When Introduction to Composition and Research Writing professor Brooke Knisley, who is immunocompromised and disabled, found out she would need to teach in-person classes under the new hybrid plan, she immediately reached out to the HR department to file for accommodations to teach only-online classes. 

Knisley experienced a traumatic brain injury in 2015 that makes it difficult for her to understand people when they talk without seeing their mouths. Her biggest fear was that if she were forced to teach in-person, she would not be able to understand her students when they wore masks.

“I emailed HR right off the bat because I didn’t want to be stuck not being able to teach,” Knisley said. “I explained to them in great detail—because I’m not shy about it, as you can tell—all my deficits, the reasons why I would prefer an online class. They emailed me back ‘We’re actually going to have to schedule you a Zoom interview where you’re going to actually have to go over all of this again. I was like, Jesus. Even with all of that, they were still like, ‘We’re going to need to have you put on a song and dance during a Zoom meeting.’”

Graduate student instructors, on the other hand, were not offered the accommodations for online classes at all.

Graduate student instructor Bruce Kilstein was not approved for an online class and, in turn, could not teach this semester. He said the college gave faculty limited information about what classes would be offered online and described an opaque application process.

“The only thing that’s currently available for graduate student teaching is the hybrid [model],” Kilstein said. 

After Kilstein applied for an accommodation for health reasons, he too was informed he would need to have an interview with HR before his application could be approved, though the college never followed up with him. He later found out that graduate instructors did not have the option to teach online-only classes.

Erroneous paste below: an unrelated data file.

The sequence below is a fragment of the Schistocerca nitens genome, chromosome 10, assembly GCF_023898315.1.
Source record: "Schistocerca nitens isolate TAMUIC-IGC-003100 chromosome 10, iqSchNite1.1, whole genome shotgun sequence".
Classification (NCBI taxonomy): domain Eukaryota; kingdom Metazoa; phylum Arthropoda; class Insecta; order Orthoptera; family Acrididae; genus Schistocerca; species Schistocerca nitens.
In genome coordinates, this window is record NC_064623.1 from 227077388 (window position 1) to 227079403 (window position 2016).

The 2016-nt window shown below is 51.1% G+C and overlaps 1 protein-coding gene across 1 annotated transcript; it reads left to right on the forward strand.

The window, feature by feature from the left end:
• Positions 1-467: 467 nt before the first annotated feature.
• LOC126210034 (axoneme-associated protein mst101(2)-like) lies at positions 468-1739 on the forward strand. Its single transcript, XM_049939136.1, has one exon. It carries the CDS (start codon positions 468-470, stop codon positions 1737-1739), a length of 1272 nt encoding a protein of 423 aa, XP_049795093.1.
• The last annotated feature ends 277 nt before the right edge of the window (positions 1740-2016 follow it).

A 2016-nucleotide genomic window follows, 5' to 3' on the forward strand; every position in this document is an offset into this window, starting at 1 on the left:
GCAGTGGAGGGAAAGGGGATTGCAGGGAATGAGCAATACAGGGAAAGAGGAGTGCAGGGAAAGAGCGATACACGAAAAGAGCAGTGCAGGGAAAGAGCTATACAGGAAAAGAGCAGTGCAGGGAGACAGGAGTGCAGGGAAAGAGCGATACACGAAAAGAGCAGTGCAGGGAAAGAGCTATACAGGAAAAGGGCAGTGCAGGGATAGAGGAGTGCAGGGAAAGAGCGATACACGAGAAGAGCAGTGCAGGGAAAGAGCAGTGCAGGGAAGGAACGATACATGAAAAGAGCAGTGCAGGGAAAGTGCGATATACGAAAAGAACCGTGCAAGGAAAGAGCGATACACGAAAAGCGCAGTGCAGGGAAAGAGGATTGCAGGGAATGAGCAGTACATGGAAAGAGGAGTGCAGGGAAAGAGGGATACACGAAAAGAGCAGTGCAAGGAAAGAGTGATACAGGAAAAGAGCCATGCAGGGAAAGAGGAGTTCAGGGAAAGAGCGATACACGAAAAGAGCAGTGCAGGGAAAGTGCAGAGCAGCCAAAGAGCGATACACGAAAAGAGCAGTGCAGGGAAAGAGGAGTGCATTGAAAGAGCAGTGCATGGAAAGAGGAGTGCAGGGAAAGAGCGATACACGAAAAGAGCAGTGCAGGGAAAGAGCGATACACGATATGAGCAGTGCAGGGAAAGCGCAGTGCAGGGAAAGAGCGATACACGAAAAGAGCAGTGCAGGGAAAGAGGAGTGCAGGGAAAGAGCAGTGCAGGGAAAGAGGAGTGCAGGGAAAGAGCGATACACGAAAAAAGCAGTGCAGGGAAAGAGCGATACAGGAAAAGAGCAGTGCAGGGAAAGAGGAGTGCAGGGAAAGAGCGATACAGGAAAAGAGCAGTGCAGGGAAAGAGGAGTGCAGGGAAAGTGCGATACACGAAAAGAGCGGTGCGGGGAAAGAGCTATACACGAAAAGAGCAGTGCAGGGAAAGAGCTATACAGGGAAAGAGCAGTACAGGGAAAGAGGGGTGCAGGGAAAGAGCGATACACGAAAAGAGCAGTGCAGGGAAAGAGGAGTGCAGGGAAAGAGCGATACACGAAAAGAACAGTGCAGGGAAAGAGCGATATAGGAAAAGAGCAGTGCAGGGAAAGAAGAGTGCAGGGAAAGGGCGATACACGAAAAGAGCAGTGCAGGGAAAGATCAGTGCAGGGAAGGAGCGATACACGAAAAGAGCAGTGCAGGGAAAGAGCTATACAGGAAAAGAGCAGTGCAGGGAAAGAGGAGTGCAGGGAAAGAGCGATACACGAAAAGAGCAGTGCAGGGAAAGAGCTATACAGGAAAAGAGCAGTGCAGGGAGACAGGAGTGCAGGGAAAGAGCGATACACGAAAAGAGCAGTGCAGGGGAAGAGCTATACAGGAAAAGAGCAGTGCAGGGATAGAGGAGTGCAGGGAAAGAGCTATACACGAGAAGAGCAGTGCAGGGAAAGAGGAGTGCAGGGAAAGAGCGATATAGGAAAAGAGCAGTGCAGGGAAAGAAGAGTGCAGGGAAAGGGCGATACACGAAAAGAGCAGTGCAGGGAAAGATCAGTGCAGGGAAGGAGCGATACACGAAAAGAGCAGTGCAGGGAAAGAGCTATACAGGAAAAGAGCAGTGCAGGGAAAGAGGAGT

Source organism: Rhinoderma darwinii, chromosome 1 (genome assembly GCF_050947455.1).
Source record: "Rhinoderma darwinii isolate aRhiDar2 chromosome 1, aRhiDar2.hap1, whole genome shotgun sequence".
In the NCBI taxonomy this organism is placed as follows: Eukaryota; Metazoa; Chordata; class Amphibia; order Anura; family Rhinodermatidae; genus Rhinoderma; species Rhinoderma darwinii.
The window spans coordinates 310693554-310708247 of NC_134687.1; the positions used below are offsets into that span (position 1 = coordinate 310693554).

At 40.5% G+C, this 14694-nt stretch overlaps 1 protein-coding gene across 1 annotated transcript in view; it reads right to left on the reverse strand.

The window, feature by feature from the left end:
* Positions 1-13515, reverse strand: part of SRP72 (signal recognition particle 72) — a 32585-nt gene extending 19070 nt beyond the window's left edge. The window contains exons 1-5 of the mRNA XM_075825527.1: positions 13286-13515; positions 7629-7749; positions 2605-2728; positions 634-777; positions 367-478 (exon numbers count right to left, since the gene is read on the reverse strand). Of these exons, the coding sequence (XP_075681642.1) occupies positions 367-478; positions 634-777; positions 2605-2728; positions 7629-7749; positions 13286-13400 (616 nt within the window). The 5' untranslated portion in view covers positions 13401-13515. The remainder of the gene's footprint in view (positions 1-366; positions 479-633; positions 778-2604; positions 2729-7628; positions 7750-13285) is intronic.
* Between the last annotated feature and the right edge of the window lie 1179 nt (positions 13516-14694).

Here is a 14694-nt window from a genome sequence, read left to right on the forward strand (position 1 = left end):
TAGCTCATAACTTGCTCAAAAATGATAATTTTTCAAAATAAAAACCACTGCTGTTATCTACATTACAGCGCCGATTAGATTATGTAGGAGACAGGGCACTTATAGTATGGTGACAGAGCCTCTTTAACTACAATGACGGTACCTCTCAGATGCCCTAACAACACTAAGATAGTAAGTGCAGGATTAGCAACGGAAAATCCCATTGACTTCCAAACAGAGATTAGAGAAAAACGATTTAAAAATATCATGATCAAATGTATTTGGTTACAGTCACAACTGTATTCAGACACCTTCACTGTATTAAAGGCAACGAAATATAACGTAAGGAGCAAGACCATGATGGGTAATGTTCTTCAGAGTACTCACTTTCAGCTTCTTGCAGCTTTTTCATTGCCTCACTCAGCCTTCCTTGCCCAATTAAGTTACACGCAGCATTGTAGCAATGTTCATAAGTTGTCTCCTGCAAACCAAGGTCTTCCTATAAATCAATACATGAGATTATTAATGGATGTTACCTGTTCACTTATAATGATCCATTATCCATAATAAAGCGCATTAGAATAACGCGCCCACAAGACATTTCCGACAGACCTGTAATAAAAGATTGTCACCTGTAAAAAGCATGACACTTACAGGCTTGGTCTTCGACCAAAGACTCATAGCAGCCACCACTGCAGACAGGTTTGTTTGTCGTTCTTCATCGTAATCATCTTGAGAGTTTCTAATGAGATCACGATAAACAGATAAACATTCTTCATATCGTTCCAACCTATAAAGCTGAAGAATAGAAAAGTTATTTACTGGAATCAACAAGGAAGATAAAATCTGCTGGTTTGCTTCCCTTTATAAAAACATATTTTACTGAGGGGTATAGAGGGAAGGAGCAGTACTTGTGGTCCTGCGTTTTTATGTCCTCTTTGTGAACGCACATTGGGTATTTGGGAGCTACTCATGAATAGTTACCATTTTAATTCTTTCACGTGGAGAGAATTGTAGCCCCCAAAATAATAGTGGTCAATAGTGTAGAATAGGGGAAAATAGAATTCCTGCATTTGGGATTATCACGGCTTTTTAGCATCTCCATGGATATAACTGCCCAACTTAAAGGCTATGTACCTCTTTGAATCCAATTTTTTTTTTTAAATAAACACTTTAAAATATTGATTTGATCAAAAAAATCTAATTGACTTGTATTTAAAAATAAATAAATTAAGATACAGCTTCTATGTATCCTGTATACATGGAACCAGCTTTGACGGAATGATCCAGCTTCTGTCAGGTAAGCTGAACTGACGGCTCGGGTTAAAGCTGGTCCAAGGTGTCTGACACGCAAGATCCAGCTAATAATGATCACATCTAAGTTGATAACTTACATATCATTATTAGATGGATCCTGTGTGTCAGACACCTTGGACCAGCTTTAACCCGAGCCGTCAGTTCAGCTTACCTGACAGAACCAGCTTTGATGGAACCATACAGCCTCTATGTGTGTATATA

“[First-year Writing Program Director Steve Himmer] told me that they would not be giving positions to graduate instructors who wanted to teach online because they had to give those to the faculty who already had accommodations,” Kilstein said. “The people in my category—which is graduate student instructors—those positions just evaporated.”

Knisley, who did manage to secure an online section of a class without an accommodation, said the application experience was something she was unfortunately familiar with. 

“This is going to sound terrible, but I’m used to being dehumanized,” Knisley said. “As a disabled person, that has been my whole experience. Going in having people look at charts, make assumptions, you know. So I’m kind of used to it. So it was just kind of another headache that I had to go through.”

Knisley said she guessed the Zoom meeting was for the college to see if she was exaggerating her disability. Under the 1990 Americans with Disabilities Act, employers cannot ask about or discriminate based on disabilities.

“I can prove it to you—just give me a pen. You can watch me struggle,” Knisley said. “By the accessibility office at school saying, ‘Well, we can’t give you these accommodations until you prove to us that you need them,’ that’s their way of circumventing that ADA—which is, excuse my french, bullshit.”

While Knisley was able to get an international section of an online class, she said it is especially frustrating that the college may not believe people when they tell them they have a disability.

“Even if people don’t have a medical record on file, they’re asking for those accommodations for a reason,” Knisley said. “Even if it’s not proven by a doctor, it’s still to that point where they feel it’s necessary to ask. Why don’t we just believe people? They’re not trying to trick you.”

Kilstein said that if he were to teach in the future, he would find a different college.

“If I teach, I’ll have to teach at a different institution online because it’s not available at Emerson,” Kilstein said.